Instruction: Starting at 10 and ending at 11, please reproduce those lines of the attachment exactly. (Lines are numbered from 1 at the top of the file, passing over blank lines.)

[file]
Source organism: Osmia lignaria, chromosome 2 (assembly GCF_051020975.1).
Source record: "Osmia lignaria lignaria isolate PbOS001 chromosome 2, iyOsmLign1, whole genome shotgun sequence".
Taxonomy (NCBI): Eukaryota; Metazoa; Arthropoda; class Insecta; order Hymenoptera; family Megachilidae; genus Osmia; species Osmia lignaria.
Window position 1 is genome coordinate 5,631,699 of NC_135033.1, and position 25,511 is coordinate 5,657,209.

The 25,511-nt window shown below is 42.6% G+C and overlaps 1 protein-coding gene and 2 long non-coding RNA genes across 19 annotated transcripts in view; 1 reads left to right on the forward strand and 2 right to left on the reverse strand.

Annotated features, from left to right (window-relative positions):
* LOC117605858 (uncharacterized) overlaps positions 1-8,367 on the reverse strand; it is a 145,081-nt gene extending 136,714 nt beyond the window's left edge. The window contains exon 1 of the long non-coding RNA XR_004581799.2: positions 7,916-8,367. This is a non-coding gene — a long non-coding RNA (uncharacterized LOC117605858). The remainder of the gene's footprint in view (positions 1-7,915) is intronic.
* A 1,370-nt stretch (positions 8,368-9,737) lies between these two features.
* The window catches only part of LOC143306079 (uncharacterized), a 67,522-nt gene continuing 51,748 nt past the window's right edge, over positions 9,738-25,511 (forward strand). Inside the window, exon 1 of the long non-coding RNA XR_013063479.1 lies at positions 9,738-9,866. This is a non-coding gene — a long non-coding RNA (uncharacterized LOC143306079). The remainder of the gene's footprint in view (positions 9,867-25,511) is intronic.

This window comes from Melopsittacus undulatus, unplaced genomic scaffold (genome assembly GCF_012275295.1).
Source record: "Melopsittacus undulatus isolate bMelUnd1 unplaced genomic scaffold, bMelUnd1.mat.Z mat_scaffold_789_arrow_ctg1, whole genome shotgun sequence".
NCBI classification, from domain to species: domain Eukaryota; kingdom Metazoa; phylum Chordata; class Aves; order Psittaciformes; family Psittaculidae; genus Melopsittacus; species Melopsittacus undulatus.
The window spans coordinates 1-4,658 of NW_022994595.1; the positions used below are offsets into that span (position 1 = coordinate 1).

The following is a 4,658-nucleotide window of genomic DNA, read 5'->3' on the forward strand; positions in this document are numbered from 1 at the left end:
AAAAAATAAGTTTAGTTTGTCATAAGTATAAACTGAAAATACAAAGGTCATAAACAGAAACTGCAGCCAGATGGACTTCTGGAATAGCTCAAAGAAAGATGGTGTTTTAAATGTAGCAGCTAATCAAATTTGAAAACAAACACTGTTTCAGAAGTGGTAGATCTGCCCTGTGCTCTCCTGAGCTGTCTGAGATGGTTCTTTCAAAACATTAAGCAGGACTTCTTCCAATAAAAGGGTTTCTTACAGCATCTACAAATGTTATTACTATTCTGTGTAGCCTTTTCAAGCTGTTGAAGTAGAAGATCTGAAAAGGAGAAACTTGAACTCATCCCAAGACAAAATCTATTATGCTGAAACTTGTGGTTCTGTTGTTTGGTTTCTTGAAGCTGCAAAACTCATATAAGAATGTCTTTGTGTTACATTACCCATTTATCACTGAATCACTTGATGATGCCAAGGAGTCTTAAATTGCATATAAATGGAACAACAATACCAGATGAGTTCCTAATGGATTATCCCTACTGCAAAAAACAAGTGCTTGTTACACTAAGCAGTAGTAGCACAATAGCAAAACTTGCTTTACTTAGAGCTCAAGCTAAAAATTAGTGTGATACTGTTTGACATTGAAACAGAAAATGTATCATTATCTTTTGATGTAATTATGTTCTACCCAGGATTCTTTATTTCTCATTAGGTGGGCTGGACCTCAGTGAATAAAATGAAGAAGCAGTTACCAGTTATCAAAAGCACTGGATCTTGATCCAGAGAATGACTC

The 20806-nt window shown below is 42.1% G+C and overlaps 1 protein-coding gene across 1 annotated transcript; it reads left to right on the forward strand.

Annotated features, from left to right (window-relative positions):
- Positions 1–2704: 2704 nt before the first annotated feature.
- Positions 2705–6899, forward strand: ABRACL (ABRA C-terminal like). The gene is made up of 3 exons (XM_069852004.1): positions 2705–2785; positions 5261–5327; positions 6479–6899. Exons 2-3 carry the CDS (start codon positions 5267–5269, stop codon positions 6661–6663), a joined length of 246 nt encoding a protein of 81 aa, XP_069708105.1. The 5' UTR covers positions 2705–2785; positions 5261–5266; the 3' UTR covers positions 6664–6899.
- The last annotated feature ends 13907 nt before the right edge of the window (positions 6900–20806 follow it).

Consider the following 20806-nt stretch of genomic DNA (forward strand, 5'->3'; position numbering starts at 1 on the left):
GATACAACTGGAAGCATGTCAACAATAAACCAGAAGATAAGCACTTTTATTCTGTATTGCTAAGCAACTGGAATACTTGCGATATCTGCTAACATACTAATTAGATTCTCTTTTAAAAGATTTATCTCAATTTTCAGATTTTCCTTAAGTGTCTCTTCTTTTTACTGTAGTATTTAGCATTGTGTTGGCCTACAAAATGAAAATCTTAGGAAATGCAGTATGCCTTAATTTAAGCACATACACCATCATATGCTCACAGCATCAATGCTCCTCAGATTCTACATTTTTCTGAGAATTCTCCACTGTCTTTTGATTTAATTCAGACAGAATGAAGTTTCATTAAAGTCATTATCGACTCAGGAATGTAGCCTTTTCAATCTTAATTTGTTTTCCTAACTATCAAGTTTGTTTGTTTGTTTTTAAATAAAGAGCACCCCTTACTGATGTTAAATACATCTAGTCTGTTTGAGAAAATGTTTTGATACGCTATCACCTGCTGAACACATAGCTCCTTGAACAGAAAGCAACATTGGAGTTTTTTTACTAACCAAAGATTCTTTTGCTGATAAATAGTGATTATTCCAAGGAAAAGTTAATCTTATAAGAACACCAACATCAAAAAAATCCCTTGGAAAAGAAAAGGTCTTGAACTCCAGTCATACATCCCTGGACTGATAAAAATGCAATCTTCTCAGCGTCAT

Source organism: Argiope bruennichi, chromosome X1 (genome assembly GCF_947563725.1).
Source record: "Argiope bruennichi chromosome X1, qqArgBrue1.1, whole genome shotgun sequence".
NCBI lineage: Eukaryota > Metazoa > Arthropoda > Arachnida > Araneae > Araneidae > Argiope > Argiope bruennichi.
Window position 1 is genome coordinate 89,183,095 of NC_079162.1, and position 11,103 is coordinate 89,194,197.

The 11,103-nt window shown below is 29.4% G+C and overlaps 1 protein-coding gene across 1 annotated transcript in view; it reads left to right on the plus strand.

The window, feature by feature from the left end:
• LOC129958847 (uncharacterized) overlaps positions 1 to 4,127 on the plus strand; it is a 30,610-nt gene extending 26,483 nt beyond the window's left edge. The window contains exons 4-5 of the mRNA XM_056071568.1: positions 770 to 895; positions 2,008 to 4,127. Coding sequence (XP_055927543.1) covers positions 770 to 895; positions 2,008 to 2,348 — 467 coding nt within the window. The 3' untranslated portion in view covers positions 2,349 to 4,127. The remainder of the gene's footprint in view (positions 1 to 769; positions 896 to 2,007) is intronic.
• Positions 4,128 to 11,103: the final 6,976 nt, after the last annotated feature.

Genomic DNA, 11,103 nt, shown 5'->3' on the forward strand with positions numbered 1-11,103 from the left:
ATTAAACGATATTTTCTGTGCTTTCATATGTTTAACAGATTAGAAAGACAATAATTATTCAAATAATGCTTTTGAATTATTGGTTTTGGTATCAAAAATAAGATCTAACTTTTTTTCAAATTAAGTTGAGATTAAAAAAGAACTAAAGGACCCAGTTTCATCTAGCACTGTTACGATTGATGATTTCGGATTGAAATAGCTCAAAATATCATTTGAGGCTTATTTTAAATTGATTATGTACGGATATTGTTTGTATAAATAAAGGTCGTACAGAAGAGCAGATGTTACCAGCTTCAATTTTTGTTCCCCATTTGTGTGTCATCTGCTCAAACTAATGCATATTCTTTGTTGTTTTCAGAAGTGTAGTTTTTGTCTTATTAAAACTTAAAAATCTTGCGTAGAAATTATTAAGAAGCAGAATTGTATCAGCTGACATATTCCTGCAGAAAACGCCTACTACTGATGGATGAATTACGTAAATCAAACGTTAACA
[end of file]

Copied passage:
This window comes from Melopsittacus undulatus, unplaced genomic scaffold (genome assembly GCF_012275295.1).
Source record: "Melopsittacus undulatus isolate bMelUnd1 unplaced genomic scaffold, bMelUnd1.mat.Z mat_scaffold_789_arrow_ctg1, whole genome shotgun sequence".